BAKERSFIELD, Calif. (AP) — A California school district agreed Wednesday to pay $10.5 million to a former student who suffered brain damage when he was mobbed while wearing a chicken costume at a pep rally.
Kern County High School agreed to settle a negligence lawsuit brought by Mitch Carter. Jurors on Monday held the school district entirely liable for his injuries. The phase of trial where jurors consider what damages to award was underway when the settlement was announced, said Ralph Wegis, an attorney for Carter.
The former Bakersfield High School student was wearing a chicken outfit to mock the Golden Eagle mascot of an opposing team when he was dogpiled by members of his school's football team at the pep rally in 2010.
"He's kicked, he's punched and he's got his head on the gym floor and there are 2- and 300-pound people piling on in a series of poundings," Wegis said. "It was just an out-of-control (scene), hyped-up kids."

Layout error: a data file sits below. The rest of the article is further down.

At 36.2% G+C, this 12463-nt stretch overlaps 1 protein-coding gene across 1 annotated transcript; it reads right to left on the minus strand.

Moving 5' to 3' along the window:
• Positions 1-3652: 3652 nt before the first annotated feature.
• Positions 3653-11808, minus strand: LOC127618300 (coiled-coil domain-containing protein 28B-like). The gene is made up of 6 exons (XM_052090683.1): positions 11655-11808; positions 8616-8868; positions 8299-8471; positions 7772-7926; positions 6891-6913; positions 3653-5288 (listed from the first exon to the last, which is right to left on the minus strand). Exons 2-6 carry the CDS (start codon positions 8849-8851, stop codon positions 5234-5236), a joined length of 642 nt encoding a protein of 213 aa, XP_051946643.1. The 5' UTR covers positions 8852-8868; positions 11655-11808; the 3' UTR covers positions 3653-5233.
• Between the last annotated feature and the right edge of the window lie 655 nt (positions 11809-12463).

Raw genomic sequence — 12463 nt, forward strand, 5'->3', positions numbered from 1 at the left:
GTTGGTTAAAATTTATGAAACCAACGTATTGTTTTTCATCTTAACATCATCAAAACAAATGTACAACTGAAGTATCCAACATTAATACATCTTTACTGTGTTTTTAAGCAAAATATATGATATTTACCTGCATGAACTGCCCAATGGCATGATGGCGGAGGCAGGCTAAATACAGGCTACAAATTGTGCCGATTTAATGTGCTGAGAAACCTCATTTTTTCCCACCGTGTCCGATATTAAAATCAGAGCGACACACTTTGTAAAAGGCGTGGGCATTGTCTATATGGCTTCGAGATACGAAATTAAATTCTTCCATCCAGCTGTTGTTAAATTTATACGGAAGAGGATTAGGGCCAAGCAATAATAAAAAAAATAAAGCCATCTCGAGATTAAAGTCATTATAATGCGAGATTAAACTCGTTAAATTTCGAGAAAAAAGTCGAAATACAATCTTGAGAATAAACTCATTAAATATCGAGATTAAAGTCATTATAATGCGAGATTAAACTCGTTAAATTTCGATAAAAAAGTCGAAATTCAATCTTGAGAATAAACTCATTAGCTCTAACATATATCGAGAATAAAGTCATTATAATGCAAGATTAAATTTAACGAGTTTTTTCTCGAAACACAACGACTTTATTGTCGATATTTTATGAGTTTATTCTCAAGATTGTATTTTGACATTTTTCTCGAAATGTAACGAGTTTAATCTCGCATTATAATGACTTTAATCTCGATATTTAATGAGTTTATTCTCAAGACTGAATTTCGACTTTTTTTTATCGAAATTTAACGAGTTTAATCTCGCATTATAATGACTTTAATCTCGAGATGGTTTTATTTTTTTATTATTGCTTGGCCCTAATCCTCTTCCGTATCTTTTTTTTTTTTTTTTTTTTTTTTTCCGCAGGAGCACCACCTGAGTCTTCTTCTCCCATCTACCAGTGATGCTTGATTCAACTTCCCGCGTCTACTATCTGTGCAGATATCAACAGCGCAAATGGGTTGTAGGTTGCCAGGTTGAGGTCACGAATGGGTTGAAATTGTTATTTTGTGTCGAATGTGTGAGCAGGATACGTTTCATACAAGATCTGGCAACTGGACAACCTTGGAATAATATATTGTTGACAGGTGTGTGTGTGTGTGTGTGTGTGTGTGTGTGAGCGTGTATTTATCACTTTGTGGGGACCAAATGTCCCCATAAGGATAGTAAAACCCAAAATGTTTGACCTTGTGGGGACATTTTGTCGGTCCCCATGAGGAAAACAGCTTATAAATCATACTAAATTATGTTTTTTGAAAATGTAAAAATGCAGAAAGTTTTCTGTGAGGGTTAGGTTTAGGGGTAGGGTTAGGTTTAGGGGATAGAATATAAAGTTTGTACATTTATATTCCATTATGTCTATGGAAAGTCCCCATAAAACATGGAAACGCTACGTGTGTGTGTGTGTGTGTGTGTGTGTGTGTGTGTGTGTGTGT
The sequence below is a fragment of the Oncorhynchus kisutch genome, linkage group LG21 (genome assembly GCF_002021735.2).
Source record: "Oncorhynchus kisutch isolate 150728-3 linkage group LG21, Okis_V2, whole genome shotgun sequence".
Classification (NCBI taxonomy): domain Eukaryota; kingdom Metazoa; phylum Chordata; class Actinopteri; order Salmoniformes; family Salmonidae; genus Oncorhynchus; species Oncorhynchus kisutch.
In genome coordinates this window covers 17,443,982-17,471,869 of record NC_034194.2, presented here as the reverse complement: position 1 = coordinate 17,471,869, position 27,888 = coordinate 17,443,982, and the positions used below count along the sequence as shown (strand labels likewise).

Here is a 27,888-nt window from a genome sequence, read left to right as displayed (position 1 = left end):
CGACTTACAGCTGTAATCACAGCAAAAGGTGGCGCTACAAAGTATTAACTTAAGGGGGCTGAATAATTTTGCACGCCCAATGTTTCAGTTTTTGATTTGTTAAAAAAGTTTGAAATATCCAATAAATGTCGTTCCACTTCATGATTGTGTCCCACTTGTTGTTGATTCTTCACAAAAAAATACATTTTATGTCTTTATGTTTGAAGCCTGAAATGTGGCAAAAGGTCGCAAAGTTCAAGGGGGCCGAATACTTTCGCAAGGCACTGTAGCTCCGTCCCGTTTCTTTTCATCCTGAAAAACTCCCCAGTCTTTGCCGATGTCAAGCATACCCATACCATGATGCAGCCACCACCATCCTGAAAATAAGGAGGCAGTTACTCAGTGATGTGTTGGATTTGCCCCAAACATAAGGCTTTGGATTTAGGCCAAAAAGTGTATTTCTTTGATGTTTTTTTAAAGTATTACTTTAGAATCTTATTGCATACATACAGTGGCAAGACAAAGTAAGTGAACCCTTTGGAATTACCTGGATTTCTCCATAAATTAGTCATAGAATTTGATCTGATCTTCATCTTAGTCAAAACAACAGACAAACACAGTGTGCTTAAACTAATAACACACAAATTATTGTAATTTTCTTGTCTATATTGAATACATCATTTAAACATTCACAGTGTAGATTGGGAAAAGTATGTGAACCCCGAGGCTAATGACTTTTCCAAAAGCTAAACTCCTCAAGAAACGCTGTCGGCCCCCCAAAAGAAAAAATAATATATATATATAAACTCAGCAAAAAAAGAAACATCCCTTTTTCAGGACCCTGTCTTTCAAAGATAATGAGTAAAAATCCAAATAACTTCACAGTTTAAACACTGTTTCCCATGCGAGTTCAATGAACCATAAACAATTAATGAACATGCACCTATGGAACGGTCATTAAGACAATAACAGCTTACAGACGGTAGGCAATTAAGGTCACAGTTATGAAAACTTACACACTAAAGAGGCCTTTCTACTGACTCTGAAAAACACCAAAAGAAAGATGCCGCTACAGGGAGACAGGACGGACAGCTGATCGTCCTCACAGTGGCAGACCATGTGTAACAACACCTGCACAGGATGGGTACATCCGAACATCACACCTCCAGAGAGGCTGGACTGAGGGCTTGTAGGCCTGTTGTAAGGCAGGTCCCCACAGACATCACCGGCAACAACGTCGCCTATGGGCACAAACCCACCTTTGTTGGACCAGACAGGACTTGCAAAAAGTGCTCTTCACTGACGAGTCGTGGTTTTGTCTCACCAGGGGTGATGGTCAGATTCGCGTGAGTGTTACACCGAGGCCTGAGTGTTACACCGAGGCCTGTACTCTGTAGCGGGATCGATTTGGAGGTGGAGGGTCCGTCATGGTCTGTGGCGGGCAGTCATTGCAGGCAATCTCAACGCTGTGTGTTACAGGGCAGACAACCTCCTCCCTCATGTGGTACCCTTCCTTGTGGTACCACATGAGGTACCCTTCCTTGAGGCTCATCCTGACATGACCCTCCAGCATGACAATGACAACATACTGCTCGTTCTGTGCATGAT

Carter's pituitary gland was damaged and he spent six months in a brain injury treatment center, Wegis said.
Now 24, the former honor roll student is struggling with poor grades in college and suffers from anxiety, depression and memory problems, Wegis said.
The lawsuit alleged that school officials encouraged what was supposed to be a mock fight and then failed to act quickly when things got out of hand.
The district's attorney argued that Carter was only diagnosed with a brain injury three years after the pep rally and only after he sued the district.
Carter felt vindicated by the settlement, Wegis said.
"He was put through a long and contentious ordeal to get to this end," the attorney said. "It was the view that the school's conduct was despicable. They (officials) completely failed in their job to deliver safety. Worse than that, they attempted to cover it up."
"The Kern High School District has never disputed that this incident should never have happened. The jury assigned the district with 100 percent liability and we humbly accept that responsibility," a district statement said.
The district said its insurers chose to settle and it planned to evaluate its policies and practices "to ensure that every student is educated in a safe and secure environment."